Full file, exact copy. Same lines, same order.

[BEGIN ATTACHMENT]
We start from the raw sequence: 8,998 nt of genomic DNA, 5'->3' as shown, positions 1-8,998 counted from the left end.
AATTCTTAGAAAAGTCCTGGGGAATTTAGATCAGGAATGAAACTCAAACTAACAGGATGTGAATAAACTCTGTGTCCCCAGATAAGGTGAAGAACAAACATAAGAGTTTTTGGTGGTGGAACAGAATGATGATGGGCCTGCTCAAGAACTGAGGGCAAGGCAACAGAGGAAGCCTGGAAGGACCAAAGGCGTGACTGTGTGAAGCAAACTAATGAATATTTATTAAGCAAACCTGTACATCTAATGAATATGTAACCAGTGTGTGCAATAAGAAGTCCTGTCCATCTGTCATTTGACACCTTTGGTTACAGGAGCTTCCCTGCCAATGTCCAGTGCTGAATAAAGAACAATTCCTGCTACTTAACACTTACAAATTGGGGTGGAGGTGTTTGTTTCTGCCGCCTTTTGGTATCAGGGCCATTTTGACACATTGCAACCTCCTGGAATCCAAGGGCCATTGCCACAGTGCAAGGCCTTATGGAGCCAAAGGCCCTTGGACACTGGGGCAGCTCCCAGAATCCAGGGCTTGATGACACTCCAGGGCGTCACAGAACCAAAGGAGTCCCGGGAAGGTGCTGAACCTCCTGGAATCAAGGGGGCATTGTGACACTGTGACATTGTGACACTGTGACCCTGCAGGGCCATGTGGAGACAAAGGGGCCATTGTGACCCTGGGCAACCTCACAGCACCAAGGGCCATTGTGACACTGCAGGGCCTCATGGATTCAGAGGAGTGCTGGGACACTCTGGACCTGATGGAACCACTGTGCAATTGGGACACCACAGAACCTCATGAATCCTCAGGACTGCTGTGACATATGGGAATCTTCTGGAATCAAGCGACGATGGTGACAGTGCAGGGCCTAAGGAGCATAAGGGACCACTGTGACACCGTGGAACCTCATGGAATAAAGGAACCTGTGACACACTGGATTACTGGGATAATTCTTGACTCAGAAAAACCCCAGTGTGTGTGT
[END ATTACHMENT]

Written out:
We start from the raw sequence: 8,998 nt of genomic DNA, 5'->3' as shown, positions 1-8,998 counted from the left end.
AATTCTTAGAAAAGTCCTGGGGAATTTAGATCAGGAATGAAACTCAAACTAACAGGATGTGAATAAACTCTGTGTCCCCAGATAAGGTGAAGAACAAACATAAGAGTTTTTGGTGGTGGAACAGAATGATGATGGGCCTGCTCAAGAACTGAGGGCAAGGCAACAGAGGAAGCCTGGAAGGACCAAAGGCGTGACTGTGTGAAGCAAACTAATGAATATTTATTAAGCAAACCTGTACATCTAATGAATATGTAACCAGTGTGTGCAATAAGAAGTCCTGTCCATCTGTCATTTGACACCTTTGGTTACAGGAGCTTCCCTGCCAATGTCCAGTGCTGAATAAAGAACAATTCCTGCTACTTAACACTTACAAATTGGGGTGGAGGTGTTTGTTTCTGCCGCCTTTTGGTATCAGGGCCATTTTGACACATTGCAACCTCCTGGAATCCAAGGGCCATTGCCACAGTGCAAGGCCTTATGGAGCCAAAGGCCCTTGGACACTGGGGCAGCTCCCAGAATCCAGGGCTTGATGACACTCCAGGGCGTCACAGAACCAAAGGAGTCCCGGGAAGGTGCTGAACCTCCTGGAATCAAGGGGGCATTGTGACACTGTGACATTGTGACACTGTGACCCTGCAGGGCCATGTGGAGACAAAGGGGCCATTGTGACCCTGGGCAACCTCACAGCACCAAGGGCCATTGTGACACTGCAGGGCCTCATGGATTCAGAGGAGTGCTGGGACACTCTGGACCTGATGGAACCACTGTGCAATTGGGACACCACAGAACCTCATGAATCCTCAGGACTGCTGTGACATATGGGAATCTTCTGGAATCAAGCGACGATGGTGACAGTGCAGGGCCTAAGGAGCATAAGGGACCACTGTGACACCGTGGAACCTCATGGAATAAAGGAACCTGTGACACACTGGATTACTGGGATAATTCTTGACTCAGAAAAACCCCAGTGTGTGTGT